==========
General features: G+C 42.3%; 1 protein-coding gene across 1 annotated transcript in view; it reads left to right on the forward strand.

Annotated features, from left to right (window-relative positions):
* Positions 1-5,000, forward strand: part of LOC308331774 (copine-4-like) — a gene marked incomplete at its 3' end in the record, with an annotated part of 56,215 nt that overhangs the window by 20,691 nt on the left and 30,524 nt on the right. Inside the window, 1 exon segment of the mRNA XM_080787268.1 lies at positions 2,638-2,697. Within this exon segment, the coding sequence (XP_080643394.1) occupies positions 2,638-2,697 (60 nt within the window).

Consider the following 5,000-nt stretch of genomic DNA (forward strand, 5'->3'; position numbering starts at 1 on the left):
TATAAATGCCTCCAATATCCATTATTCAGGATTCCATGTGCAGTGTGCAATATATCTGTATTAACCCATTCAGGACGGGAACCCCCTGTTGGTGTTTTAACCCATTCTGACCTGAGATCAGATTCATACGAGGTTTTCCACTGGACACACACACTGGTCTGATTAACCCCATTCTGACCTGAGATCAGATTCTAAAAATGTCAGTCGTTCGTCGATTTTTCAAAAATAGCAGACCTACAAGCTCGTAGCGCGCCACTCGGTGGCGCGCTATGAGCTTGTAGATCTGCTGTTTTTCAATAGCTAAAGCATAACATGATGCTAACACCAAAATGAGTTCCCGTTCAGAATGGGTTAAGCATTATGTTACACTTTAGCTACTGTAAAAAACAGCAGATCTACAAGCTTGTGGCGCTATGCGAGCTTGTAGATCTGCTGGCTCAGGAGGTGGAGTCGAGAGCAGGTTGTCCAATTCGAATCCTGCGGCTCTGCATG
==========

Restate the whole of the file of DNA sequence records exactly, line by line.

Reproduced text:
General features: G+C 42.3%; 1 protein-coding gene across 1 annotated transcript in view; it reads left to right on the forward strand.

Annotated features, from left to right (window-relative positions):
* Positions 1-5,000, forward strand: part of LOC308331774 (copine-4-like) — a gene marked incomplete at its 3' end in the record, with an annotated part of 56,215 nt that overhangs the window by 20,691 nt on the left and 30,524 nt on the right. Inside the window, 1 exon segment of the mRNA XM_080787268.1 lies at positions 2,638-2,697. Within this exon segment, the coding sequence (XP_080643394.1) occupies positions 2,638-2,697 (60 nt within the window).

Consider the following 5,000-nt stretch of genomic DNA (forward strand, 5'->3'; position numbering starts at 1 on the left):
TATAAATGCCTCCAATATCCATTATTCAGGATTCCATGTGCAGTGTGCAATATATCTGTATTAACCCATTCAGGACGGGAACCCCCTGTTGGTGTTTTAACCCATTCTGACCTGAGATCAGATTCATACGAGGTTTTCCACTGGACACACACACTGGTCTGATTAACCCCATTCTGACCTGAGATCAGATTCTAAAAATGTCAGTCGTTCGTCGATTTTTCAAAAATAGCAGACCTACAAGCTCGTAGCGCGCCACTCGGTGGCGCGCTATGAGCTTGTAGATCTGCTGTTTTTCAATAGCTAAAGCATAACATGATGCTAACACCAAAATGAGTTCCCGTTCAGAATGGGTTAAGCATTATGTTACACTTTAGCTACTGTAAAAAACAGCAGATCTACAAGCTTGTGGCGCTATGCGAGCTTGTAGATCTGCTGGCTCAGGAGGTGGAGTCGAGAGCAGGTTGTCCAATTCGAATCCTGCGGCTCTGCATG